In summary, our study not only provides the structural basis for our understanding of sex differences in LC-NE neurons at the circuitry level but also provides clues for related further functional studies. Further, the strategies employed in our study offer a paradigm applicable for the input networks in other brain regions or neuron types. Therefore, our data and strategies should be helpful for the neuroscience community for a broad range of functional and structural research.

Data Availability Statement

All datasets generated for this study are included in the article/Supplementary Material.

Ethics Statement

The animal study was reviewed and approved by Institutional Animal Ethics Committee of Huazhong University of Science and Technology (HUST).

Author Contributions

Y-HZ conceived the project. PS, JW, and MZ performed the virus injection experiments. PS performed the imaging with the assistance of YM and performed the whole-brain registrations. PS, JW, YM, YW, XD, and YM performed manual counting of the input cells. PS and JW analyzed the data. FX provided helpful advice for manuscript. Y-HZ, PS, and JW wrote the manuscript with discussion and improvements from all authors. All authors contributed to the article and approved the submitted version.

Funding

This work was supported by the National Natural Science Foundation of China (Grant Nos. 61827825, 31770924, 31470056, and 31600692), the Science Fund for Creative Research Group of China (Grant No. 61721092), HUST-WHBC United Hematology Optical Imaging Center, Natural Science Foundation of Hubei Province (Grant No. 2017CFB406), Medical research project of Wuhan Health Committee (Grant No. WG14B13), and the Director Fund of the Wuhan National Laboratory for Optoelectronics.

Conflict of Interest

The authors declare that the research was conducted in the absence of any commercial or financial relationships that could be construed as a potential conflict of interest.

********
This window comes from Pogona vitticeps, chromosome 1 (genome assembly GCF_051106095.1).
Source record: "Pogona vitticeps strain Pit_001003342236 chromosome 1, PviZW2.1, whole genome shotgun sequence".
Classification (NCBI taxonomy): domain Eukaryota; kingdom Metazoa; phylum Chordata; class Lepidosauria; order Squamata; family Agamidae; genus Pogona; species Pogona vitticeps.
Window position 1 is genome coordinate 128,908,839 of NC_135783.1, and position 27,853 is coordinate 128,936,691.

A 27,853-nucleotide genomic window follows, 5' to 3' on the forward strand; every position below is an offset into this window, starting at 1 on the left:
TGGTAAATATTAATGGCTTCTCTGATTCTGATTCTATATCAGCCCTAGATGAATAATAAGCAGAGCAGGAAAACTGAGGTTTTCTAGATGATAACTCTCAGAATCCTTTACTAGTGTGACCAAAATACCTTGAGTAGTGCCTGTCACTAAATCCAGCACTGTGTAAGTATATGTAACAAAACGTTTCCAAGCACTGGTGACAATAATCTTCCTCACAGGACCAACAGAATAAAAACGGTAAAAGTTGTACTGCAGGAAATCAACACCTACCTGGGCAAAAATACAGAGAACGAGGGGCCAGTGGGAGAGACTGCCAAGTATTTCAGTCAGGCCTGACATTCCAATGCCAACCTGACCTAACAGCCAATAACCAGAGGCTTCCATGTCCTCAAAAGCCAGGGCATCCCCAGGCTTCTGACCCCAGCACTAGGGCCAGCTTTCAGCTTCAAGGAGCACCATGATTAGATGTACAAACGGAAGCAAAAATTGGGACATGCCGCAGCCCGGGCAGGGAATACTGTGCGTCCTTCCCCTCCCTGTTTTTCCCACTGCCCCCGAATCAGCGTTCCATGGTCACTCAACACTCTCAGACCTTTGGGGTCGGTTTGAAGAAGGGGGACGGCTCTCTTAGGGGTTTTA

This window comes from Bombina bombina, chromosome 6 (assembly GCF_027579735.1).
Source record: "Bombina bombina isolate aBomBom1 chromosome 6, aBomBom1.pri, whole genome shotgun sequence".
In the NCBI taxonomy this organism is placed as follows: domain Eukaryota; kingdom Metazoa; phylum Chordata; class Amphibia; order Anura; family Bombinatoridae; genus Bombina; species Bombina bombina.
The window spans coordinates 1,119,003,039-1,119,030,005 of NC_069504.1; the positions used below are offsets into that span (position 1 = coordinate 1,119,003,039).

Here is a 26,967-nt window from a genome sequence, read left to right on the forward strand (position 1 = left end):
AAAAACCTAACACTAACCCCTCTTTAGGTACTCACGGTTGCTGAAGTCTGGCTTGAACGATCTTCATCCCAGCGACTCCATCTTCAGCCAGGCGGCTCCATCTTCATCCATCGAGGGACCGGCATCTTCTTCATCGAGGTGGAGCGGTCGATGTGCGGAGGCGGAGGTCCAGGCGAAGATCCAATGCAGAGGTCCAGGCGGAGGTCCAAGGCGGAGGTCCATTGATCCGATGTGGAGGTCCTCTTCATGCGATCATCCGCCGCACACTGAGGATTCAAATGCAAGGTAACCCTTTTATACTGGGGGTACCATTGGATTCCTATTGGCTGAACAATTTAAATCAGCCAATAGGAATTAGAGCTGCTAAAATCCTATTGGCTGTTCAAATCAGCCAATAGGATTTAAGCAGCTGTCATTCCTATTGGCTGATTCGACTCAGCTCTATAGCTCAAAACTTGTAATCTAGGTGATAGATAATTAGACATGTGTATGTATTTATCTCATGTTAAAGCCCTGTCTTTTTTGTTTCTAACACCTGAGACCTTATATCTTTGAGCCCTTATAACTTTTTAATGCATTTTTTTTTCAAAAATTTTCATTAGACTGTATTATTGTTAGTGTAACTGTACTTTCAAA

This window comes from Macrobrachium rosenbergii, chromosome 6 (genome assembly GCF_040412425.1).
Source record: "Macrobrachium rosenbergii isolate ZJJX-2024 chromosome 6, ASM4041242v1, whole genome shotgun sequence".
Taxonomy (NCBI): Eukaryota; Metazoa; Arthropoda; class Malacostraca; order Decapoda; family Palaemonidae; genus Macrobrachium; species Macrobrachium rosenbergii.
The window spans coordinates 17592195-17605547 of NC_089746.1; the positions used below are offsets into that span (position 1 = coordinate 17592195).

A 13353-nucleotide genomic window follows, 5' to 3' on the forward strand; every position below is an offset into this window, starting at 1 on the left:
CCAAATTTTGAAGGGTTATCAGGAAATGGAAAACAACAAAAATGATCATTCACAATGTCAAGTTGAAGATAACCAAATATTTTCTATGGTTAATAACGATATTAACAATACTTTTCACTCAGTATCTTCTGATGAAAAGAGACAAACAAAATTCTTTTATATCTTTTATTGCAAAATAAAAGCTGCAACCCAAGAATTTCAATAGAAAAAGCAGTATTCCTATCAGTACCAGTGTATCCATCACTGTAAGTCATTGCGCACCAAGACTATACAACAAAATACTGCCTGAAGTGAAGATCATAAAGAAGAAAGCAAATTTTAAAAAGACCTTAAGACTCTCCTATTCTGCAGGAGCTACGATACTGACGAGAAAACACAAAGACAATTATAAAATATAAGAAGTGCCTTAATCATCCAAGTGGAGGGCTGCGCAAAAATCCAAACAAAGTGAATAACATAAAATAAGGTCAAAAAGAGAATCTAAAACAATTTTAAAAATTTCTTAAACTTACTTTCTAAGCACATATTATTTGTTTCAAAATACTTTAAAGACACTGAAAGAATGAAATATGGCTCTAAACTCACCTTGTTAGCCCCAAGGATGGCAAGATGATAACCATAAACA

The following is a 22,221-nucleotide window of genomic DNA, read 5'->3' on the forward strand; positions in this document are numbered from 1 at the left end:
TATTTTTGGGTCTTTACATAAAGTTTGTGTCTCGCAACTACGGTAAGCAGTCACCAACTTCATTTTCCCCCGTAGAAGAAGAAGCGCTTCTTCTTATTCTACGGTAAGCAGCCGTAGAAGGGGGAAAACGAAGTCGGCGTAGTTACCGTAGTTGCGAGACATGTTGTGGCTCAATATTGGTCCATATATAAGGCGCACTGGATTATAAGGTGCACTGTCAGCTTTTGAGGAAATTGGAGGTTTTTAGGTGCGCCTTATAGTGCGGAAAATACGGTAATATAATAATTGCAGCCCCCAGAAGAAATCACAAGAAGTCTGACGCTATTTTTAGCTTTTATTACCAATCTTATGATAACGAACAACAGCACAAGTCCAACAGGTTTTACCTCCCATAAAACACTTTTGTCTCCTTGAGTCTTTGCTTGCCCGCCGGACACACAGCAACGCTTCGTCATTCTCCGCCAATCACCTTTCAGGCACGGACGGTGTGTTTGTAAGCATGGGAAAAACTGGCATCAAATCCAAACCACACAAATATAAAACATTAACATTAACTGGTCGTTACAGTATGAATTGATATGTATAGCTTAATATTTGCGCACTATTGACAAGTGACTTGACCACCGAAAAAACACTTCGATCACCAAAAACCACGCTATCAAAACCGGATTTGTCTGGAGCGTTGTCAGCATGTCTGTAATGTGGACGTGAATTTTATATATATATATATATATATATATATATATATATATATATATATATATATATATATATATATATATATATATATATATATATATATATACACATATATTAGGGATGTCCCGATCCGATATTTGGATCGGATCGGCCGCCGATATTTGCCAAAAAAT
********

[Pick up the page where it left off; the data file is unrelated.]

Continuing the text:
Acknowledgments

We thank the Optical Bioimaging Core Facility of WNLO-HUST, the Analytical and Testing Centre of HUST, and Wuhan Institute of Physics and Mathematics, CAS Center for Excellence in Brain Science and Intelligence Technology, Chinese Academy of Sciences for the support in data acquisition.

Supplementary Material

The Supplementary Material for this article can be found online at: https://www.frontiersin.org/articles/10.3389/fncir.2020.00053/full#supplementary-material

Footnotes

  1. ^ https://www.biorxiv.org/content/10.1101/705772v1
  2. ^ http://atlas.brain-map.org/

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Keywords: sex differences, locus coeruleus noradrenaline neurons, whole-brain, monosynaptic tracing, quantitative analysis

Citation: Sun P, Wang J, Zhang M, Duan X, Wei Y, Xu F, Ma Y and Zhang Y-H (2020) Sex-Related Differential Whole-Brain Input Atlas of Locus Coeruleus Noradrenaline Neurons. Front. Neural Circuits 14:53. doi: 10.3389/fncir.2020.00053

Received: 21 January 2020; Accepted: 16 July 2020;
Published: 23 September 2020.

Edited by:

David J. Margolis, Rutgers, The State University of New Jersey, United States

Reviewed by:

Kazunari Miyamichi, RIKEN Center for Biosystems Dynamics Research (BDR), Japan
Minmin Luo, Chinese Institute for Brain Research, Beijing (CIBR), China

Copyright © 2020 Sun, Wang, Zhang, Duan, Wei, Xu, Ma and Zhang. This is an open-access article distributed under the terms of the Creative Commons Attribution License (CC BY). The use, distribution or reproduction in other forums is permitted, provided the original author(s) and the copyright owner(s) are credited and that the original publication in this journal is cited, in accordance with accepted academic practice. No use, distribution or reproduction is permitted which does not comply with these terms.

*Correspondence: Yu-Hui Zhang, zhangyh@mail.hust.edu.cn

These authors have contributed equally to this work